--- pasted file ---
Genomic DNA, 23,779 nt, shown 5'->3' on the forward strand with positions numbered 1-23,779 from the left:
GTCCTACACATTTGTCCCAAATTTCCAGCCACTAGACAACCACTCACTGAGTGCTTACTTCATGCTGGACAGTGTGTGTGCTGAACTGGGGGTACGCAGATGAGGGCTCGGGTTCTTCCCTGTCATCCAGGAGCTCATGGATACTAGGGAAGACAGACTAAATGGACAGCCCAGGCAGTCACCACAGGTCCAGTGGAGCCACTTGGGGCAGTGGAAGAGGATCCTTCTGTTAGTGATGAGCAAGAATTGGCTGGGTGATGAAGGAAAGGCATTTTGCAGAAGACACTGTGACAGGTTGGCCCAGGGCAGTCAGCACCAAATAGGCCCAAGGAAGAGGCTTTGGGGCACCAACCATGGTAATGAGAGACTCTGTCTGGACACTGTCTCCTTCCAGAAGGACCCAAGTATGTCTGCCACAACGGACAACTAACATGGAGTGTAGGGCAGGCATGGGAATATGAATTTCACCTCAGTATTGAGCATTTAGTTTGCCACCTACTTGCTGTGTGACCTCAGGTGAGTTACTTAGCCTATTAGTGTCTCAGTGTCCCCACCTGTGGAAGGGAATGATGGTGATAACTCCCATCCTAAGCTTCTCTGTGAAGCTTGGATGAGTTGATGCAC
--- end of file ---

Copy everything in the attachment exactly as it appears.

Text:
Genomic DNA, 23,779 nt, shown 5'->3' on the forward strand with positions numbered 1-23,779 from the left:
GTCCTACACATTTGTCCCAAATTTCCAGCCACTAGACAACCACTCACTGAGTGCTTACTTCATGCTGGACAGTGTGTGTGCTGAACTGGGGGTACGCAGATGAGGGCTCGGGTTCTTCCCTGTCATCCAGGAGCTCATGGATACTAGGGAAGACAGACTAAATGGACAGCCCAGGCAGTCACCACAGGTCCAGTGGAGCCACTTGGGGCAGTGGAAGAGGATCCTTCTGTTAGTGATGAGCAAGAATTGGCTGGGTGATGAAGGAAAGGCATTTTGCAGAAGACACTGTGACAGGTTGGCCCAGGGCAGTCAGCACCAAATAGGCCCAAGGAAGAGGCTTTGGGGCACCAACCATGGTAATGAGAGACTCTGTCTGGACACTGTCTCCTTCCAGAAGGACCCAAGTATGTCTGCCACAACGGACAACTAACATGGAGTGTAGGGCAGGCATGGGAATATGAATTTCACCTCAGTATTGAGCATTTAGTTTGCCACCTACTTGCTGTGTGACCTCAGGTGAGTTACTTAGCCTATTAGTGTCTCAGTGTCCCCACCTGTGGAAGGGAATGATGGTGATAACTCCCATCCTAAGCTTCTCTGTGAAGCTTGGATGAGTTGATGCAC